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Why Neurome Now? Diseases ALS Alzheimers Huntingtons Parkinsons Depression Influenza Publications

Alzheimer’s disease is a progressive, neurodegenerative disease characterized by memory loss, language deterioration, impaired visuospatial skills, poor judgement, indifferent attitude, but preserved motor function. Symptoms of Alzheimer’s usually manifest after age sixty-five; however, onset may occur as early as age forty, appearing first as memory decline and, over several years, destroying cognition, personality, and ability to function. The disease attacks nerve cells in all parts of the cortex region of the brain, as well as some surrounding structures, thereby impairing a person’s abilities to govern emotions, recognize errors and patterns, coordinate movement, and remember. Two significant abnormalities have been identified in brains of people affected by Alzheimer’s: twisted nerve cell fibers, known as neurofibrillary tangles, and plaques composed of a sticky protein called beta amyloid; however, other factors are suspected to play a role.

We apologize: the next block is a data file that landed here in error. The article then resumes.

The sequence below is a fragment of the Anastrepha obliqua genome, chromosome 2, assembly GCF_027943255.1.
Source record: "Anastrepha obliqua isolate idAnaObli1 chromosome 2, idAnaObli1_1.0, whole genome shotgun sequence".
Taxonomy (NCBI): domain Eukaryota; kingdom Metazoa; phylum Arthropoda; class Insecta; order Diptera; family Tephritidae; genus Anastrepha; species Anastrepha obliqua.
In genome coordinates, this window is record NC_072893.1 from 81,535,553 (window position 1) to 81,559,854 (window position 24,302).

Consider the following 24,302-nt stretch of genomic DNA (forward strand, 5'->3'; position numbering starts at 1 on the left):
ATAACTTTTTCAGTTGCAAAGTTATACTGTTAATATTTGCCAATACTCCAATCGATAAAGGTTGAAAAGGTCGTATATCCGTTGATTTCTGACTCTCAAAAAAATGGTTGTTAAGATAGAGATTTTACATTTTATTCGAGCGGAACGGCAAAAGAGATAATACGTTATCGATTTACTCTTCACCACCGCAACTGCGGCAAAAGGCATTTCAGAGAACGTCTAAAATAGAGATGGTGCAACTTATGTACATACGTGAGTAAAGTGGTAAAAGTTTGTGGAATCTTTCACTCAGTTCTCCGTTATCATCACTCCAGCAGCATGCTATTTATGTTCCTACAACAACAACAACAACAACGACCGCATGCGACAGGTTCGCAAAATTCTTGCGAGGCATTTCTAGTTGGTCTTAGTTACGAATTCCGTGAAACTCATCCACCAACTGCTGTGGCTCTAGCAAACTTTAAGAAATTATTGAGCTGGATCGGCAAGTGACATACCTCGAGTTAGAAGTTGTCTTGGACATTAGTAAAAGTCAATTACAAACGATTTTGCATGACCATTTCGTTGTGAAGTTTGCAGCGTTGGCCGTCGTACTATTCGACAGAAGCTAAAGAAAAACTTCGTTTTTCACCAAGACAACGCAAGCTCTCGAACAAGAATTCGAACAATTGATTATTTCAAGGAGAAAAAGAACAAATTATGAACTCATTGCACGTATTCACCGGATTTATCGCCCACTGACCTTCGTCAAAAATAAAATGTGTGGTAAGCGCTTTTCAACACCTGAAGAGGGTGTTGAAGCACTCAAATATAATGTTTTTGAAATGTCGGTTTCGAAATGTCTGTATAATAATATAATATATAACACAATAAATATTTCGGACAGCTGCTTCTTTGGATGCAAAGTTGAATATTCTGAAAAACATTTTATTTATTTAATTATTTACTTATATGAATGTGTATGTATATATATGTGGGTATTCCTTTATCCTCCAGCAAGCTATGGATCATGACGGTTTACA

There is currently no cure for Alzheimer’s disease and no way to slow the progression of the disease.

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